Finally, there is some relief ahead for millions of jobless Americans who are surviving on unemployment benefits. The Senate broke a partisan deadlock Tuesday over extending benefits through November, and President Barack Obama is expected to sign the extension into law by week's end. Now Congress needs to nurture a very tenuous economy by sending more aid to Florida and other states that have been counting on the help to avoid layoffs and deeper spending cuts.
The Senate deadlock over unemployment benefits was broken after the new Democratic senator from West Virginia was sworn in to succeed the late Robert C. Byrd. Maine Sens. Olympia Snowe and Susan Collins once again were the only Republicans who joined with Democrats to help jobless Americans who have been trying to stay afloat. The $34 billion legislation will help ease the pain for nearly 5 million unemployed workers, including the 35,000 Floridians a week whose benefits are expiring. For Republicans to use the jobless as pawns in a partisan fight over deficit spending only made life more difficult for struggling families and ignored economic realities.
Unemployment rates decreased a bit in Florida and 38 other states in June, but other economic indicators suggest the nation is far from out of the woods. New residential construction declined in June nationwide, and recent earnings reports from banks and several big companies have been disappointing. In Florida, the unemployment rate has dropped for the third straight month, but more than 1 million residents are searching for work and the BP oil spill has created further uncertainty. More jobs are being lost in Tampa Bay and around the state as local governments cut positions to reflect declining property tax revenues.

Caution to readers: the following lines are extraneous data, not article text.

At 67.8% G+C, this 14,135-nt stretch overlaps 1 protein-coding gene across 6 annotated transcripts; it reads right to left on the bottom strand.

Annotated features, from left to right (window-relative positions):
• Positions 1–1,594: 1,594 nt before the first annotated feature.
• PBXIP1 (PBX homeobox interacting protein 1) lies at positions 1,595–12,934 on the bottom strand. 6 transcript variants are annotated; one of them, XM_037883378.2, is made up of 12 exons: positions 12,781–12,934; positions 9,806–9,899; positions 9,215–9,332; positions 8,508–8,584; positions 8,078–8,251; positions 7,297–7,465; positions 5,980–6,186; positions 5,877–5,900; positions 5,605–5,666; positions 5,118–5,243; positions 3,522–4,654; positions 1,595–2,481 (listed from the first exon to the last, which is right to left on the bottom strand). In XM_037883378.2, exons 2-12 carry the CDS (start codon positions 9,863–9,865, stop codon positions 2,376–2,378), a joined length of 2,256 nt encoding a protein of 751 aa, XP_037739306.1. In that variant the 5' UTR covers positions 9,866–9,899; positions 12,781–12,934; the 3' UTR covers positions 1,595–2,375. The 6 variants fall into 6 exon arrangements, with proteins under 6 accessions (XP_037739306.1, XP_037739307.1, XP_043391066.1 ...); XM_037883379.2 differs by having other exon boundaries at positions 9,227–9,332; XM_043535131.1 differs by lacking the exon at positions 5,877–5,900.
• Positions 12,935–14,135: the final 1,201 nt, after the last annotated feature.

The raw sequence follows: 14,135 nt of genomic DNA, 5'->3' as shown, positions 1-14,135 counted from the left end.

Those are just a few reasons why Congress should send more stimulus money to the states. A $10 billion education bill aimed at easing cuts to public schools has passed the House but is not expected to clear the Senate. Slightly more promising is another attempt at a pared-down package that includes $15 billion to help Florida and other states cover Medicaid costs. There was some indication Tuesday that the Senate could muster the 60 votes needed to break through a procedural roadblock, and the Medicaid money could help the Sunshine State avoid millions in spending cuts.
The Obama administration and Congress need to tackle the federal deficit in a comprehensive way with both spending cuts and new revenue. But first they must ensure that the fragile economy not slip backward and that Americans hurting the most have a modest safety net. Extending unemployment benefits is a necessary step, and the next one should be sending more Medicaid money to states that already are cutting spending to the bone.